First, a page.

Whitley Awards for Grassroots Conservation Leaders in Global South

Whitley Fund for Nature

Relevent Country: Russia

The Whitley Fund for Nature (WFN) is inviting applications for the Whitley Awards to support dynamic, mid-career conservationists who are leading wildlife conservation projects in the Global South.

Winning a Whitley Award is not just about receiving financial support. WFN also accelerates the careers of conservationists by welcoming them to the world stage; increased visibility builds local pride for, and participation in, projects on-the-ground. It helps winners inspire more philanthropic support from new sources, and connect with other conservationists to share successes, failures and resources. In turn, with greater credibility, conservationists are in a better position to influence environmental policy on a regional, national and international scale.

Funding Information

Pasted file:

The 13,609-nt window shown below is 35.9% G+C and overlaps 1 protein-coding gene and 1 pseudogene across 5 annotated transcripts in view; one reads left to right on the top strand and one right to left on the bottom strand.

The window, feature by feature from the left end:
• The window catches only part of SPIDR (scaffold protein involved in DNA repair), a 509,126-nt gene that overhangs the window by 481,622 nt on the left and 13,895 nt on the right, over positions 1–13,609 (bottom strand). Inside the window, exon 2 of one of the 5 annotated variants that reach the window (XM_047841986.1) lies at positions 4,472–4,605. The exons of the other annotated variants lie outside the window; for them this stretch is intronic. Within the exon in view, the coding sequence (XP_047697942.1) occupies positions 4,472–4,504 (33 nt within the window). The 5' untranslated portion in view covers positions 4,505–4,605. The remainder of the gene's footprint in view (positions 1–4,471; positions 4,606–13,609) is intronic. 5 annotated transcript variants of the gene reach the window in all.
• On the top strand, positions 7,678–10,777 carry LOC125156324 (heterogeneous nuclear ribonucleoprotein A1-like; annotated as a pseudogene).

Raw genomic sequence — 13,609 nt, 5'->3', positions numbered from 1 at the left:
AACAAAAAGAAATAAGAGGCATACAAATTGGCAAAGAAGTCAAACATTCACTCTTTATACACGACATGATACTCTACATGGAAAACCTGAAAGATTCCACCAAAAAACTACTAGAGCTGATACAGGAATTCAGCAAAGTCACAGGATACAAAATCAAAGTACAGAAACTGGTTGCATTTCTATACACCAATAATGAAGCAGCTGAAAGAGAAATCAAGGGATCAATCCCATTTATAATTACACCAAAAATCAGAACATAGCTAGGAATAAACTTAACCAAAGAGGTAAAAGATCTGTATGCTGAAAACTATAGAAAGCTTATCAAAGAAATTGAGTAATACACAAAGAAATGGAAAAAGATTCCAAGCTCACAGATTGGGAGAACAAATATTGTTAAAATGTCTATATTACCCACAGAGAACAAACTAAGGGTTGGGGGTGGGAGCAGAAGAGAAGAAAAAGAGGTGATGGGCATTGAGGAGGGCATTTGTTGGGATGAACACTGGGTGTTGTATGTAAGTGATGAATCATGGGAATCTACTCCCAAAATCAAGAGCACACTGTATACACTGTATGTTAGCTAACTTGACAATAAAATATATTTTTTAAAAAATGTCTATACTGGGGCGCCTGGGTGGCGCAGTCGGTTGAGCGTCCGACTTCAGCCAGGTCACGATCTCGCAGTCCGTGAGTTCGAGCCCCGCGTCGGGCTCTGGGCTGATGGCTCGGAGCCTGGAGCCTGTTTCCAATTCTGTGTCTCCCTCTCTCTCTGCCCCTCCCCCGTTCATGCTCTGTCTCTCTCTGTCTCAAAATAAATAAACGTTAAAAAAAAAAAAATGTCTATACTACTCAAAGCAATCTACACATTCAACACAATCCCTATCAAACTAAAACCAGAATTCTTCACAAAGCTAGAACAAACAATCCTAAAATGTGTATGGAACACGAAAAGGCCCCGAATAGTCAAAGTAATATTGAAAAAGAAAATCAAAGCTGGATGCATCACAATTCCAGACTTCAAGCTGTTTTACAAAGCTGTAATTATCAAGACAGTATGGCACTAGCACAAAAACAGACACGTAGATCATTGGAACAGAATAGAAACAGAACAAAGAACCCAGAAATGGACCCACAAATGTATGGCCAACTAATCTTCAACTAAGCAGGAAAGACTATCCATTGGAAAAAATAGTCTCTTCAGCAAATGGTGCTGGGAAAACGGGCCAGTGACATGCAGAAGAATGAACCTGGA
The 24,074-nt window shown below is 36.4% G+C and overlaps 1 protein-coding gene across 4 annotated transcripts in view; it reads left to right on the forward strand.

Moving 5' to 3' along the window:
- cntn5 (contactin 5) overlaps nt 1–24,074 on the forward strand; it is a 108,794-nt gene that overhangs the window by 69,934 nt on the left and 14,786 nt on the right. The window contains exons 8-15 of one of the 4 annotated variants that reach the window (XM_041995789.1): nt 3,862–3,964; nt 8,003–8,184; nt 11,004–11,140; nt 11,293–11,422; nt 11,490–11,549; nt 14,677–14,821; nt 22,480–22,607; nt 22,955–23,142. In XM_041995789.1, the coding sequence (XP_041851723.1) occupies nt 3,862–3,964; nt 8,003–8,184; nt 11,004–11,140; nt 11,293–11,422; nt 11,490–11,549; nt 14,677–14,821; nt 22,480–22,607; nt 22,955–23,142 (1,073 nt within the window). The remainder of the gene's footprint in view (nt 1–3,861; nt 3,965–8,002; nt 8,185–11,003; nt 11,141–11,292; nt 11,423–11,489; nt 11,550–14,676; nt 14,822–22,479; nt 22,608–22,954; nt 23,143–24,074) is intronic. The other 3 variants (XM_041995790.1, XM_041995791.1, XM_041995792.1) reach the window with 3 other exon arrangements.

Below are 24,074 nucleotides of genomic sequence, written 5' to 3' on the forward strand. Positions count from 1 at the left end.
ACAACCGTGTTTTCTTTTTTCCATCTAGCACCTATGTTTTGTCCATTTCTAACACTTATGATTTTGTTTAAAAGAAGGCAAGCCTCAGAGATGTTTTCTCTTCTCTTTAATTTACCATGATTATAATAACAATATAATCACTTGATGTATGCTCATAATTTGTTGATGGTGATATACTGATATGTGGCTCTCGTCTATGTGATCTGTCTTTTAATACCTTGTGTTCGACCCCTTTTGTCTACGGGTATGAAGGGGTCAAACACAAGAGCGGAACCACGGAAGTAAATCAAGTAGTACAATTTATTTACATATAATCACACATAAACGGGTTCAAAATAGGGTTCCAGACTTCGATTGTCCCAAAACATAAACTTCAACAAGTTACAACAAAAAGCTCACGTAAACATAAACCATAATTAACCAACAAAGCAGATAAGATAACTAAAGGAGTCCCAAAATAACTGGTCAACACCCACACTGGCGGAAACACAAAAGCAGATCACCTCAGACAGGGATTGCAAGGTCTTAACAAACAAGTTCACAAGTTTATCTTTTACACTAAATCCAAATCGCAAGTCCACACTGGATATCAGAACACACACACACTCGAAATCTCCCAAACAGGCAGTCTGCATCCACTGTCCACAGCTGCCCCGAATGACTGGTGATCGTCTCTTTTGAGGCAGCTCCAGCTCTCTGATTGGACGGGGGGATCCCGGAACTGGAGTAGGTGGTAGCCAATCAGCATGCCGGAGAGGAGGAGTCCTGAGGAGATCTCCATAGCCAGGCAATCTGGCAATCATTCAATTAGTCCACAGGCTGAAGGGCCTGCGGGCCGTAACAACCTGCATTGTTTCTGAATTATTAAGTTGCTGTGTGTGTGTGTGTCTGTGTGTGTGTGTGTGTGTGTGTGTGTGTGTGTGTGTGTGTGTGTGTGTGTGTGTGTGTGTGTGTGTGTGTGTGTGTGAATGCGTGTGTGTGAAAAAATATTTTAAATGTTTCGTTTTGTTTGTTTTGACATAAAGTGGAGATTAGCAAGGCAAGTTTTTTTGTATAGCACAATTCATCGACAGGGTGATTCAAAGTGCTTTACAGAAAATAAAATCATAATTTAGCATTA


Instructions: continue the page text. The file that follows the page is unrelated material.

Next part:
• Whitley Awards are worth £40,000 GBP in project funding over one year.


  • During the week of the Whitley Awards ceremony in London, winners receive PR training, social media advice and speech coaching. This helps them to effectively communicate their work to an international audience and capitalise on the media spotlight following their win.
  • They also host events at which winners can network with funders, journalists, and NGOs.
  • Overseas and online training, where the agenda is set by alumni and focused on peer-to-peer exchange is also provided in some of the core skills necessary to the delivery of successful projects on the ground. Winners also gain access to pro-bono legal support.